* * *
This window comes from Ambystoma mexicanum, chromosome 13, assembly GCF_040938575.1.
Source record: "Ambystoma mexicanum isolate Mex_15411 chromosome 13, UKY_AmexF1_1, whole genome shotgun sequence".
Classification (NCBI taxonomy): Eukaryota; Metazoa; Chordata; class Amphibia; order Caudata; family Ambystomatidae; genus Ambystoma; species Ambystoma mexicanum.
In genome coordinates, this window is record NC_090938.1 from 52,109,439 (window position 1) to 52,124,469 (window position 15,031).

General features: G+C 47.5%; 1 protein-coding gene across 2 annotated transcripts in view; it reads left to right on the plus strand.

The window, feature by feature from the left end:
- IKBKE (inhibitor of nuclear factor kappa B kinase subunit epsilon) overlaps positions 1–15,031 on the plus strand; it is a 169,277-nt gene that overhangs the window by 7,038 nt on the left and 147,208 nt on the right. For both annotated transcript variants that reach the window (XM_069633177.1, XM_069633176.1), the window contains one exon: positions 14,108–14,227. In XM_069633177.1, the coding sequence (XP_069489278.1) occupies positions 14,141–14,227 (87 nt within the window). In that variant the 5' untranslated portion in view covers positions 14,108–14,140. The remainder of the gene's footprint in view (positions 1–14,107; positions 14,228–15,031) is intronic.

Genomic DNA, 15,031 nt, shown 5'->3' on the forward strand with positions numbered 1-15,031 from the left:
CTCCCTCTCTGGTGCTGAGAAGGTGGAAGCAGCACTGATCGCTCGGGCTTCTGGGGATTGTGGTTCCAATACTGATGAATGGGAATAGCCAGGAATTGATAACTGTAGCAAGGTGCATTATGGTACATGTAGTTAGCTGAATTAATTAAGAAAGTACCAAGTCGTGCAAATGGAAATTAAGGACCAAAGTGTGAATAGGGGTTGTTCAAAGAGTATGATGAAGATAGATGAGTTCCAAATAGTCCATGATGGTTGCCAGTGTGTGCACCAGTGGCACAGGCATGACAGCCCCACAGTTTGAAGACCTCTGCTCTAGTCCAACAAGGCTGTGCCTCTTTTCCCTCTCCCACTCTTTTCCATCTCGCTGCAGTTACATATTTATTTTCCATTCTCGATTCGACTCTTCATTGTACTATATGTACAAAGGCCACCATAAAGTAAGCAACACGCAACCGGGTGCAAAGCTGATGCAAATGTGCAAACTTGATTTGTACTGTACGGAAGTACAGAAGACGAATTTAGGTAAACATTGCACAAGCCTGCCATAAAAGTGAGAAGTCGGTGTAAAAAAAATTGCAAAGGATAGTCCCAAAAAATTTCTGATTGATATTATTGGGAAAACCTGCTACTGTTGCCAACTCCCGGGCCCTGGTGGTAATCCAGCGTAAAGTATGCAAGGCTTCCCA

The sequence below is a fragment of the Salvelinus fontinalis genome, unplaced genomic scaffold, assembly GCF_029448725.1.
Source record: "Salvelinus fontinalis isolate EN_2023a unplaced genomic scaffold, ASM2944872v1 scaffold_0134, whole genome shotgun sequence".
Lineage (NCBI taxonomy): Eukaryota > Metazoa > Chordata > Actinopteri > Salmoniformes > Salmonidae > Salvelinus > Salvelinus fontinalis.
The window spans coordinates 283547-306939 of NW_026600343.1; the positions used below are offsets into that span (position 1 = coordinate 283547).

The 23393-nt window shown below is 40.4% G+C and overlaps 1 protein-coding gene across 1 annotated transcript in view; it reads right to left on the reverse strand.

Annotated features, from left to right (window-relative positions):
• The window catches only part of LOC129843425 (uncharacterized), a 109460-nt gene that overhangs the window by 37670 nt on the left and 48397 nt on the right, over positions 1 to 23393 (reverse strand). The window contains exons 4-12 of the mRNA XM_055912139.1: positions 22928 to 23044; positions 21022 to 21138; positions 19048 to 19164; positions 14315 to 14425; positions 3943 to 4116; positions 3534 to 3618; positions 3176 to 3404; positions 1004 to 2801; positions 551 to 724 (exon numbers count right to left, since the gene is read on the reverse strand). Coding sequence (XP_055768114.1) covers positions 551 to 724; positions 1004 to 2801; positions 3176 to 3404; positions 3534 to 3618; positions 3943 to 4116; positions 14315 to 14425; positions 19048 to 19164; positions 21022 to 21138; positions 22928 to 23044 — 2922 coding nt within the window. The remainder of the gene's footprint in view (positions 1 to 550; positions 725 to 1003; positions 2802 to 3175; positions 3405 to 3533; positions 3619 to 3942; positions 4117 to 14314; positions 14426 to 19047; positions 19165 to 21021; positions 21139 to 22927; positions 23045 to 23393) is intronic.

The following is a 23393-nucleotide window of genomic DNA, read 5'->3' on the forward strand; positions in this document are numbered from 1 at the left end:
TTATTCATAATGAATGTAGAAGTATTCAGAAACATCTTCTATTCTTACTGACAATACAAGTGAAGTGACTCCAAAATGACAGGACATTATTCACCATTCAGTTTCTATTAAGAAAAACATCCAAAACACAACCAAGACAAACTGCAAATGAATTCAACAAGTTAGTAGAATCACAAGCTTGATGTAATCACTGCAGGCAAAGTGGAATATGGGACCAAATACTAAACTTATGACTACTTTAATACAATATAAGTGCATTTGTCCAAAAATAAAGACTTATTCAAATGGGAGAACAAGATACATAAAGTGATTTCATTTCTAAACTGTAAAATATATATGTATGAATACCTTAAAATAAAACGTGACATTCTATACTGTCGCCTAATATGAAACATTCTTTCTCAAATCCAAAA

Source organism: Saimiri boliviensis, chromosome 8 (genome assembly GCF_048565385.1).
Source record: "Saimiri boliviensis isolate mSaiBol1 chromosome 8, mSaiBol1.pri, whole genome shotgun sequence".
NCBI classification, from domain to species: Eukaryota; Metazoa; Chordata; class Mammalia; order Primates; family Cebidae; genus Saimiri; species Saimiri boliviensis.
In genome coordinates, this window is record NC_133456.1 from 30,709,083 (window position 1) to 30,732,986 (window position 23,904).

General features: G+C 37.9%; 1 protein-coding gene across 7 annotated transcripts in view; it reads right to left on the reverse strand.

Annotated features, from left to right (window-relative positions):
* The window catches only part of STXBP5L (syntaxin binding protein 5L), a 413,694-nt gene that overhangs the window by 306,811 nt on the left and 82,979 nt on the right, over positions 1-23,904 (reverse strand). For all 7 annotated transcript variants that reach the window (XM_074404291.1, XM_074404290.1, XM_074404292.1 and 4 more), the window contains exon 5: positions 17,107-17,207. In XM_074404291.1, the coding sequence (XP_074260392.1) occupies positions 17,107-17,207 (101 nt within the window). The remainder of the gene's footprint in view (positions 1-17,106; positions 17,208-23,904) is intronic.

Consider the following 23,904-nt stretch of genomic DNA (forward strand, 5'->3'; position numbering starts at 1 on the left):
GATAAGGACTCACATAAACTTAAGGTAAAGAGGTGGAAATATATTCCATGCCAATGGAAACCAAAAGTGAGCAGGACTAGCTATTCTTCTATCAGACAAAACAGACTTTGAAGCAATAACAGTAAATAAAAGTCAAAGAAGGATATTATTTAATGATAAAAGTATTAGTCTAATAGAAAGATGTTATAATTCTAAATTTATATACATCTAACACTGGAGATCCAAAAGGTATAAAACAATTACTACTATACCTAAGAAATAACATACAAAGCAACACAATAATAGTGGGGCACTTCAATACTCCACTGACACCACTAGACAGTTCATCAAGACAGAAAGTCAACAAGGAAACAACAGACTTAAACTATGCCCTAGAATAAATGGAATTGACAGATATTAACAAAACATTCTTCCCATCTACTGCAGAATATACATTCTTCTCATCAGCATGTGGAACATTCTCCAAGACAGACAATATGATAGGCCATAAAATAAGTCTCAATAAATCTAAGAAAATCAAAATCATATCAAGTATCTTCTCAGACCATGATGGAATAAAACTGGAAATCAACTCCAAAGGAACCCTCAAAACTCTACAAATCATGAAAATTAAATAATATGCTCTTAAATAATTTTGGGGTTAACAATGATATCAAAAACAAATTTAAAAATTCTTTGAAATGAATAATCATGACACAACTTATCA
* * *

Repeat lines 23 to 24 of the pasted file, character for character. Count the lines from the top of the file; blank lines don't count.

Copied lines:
General features: G+C 37.9%; 1 protein-coding gene across 7 annotated transcripts in view; it reads right to left on the reverse strand.

Annotated features, from left to right (window-relative positions):